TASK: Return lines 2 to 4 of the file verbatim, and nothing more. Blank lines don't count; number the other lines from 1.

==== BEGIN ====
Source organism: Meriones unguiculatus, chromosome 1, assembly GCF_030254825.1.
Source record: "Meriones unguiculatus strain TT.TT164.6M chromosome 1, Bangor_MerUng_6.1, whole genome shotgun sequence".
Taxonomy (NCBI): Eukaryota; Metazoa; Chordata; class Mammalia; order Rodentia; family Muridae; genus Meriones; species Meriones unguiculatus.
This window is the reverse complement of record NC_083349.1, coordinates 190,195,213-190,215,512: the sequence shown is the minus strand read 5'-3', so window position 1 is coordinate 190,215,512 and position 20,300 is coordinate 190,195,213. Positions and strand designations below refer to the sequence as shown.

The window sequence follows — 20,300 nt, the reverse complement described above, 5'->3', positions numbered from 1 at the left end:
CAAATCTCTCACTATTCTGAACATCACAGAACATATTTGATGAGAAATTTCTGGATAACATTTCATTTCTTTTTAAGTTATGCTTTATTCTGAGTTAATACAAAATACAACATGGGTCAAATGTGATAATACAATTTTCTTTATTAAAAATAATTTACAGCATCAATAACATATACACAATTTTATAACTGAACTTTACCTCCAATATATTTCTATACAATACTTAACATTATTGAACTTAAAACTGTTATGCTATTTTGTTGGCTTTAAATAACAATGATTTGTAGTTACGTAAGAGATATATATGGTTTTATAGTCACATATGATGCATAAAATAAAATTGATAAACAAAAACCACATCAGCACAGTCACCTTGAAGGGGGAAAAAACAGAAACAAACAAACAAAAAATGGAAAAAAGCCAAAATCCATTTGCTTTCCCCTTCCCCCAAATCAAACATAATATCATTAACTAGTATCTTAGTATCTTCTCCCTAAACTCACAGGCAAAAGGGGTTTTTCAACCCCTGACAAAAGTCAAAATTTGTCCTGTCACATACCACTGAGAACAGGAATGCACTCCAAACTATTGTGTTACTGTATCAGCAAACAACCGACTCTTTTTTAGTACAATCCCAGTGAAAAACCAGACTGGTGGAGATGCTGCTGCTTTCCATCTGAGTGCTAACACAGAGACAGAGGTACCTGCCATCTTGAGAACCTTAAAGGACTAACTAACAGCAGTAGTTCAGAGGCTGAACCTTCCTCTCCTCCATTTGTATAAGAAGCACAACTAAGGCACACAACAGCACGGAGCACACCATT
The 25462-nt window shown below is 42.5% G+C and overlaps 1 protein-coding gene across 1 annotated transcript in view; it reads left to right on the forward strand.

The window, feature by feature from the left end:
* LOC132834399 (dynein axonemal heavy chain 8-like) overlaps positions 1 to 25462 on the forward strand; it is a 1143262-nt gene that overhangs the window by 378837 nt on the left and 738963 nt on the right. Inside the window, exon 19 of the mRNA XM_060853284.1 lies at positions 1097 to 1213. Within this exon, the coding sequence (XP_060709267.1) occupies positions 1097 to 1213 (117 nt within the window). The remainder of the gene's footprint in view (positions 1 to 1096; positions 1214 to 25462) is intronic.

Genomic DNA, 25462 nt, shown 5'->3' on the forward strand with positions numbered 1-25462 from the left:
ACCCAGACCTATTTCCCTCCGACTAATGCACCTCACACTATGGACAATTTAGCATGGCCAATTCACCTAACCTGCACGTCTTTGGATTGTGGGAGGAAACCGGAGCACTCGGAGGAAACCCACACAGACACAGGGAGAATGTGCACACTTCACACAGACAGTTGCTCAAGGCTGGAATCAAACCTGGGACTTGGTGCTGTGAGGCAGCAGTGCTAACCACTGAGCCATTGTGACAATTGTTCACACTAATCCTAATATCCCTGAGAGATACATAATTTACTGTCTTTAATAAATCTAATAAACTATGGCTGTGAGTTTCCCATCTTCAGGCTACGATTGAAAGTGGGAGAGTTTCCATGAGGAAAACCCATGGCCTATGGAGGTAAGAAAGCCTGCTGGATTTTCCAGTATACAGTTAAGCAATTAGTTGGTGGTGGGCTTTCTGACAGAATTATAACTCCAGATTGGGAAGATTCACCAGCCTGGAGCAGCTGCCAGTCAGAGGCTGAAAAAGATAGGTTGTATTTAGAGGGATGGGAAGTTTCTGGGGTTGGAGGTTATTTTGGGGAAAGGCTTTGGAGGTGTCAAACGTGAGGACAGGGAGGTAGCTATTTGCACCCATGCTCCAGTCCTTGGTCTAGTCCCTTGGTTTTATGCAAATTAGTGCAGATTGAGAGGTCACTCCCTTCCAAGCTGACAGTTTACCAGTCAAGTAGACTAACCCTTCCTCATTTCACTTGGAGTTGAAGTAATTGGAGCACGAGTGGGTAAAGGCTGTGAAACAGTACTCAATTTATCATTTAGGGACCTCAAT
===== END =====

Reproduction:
Source record: "Meriones unguiculatus strain TT.TT164.6M chromosome 1, Bangor_MerUng_6.1, whole genome shotgun sequence".
Taxonomy (NCBI): Eukaryota; Metazoa; Chordata; class Mammalia; order Rodentia; family Muridae; genus Meriones; species Meriones unguiculatus.
This window is the reverse complement of record NC_083349.1, coordinates 190,195,213-190,215,512: the sequence shown is the minus strand read 5'-3', so window position 1 is coordinate 190,215,512 and position 20,300 is coordinate 190,195,213. Positions and strand designations below refer to the sequence as shown.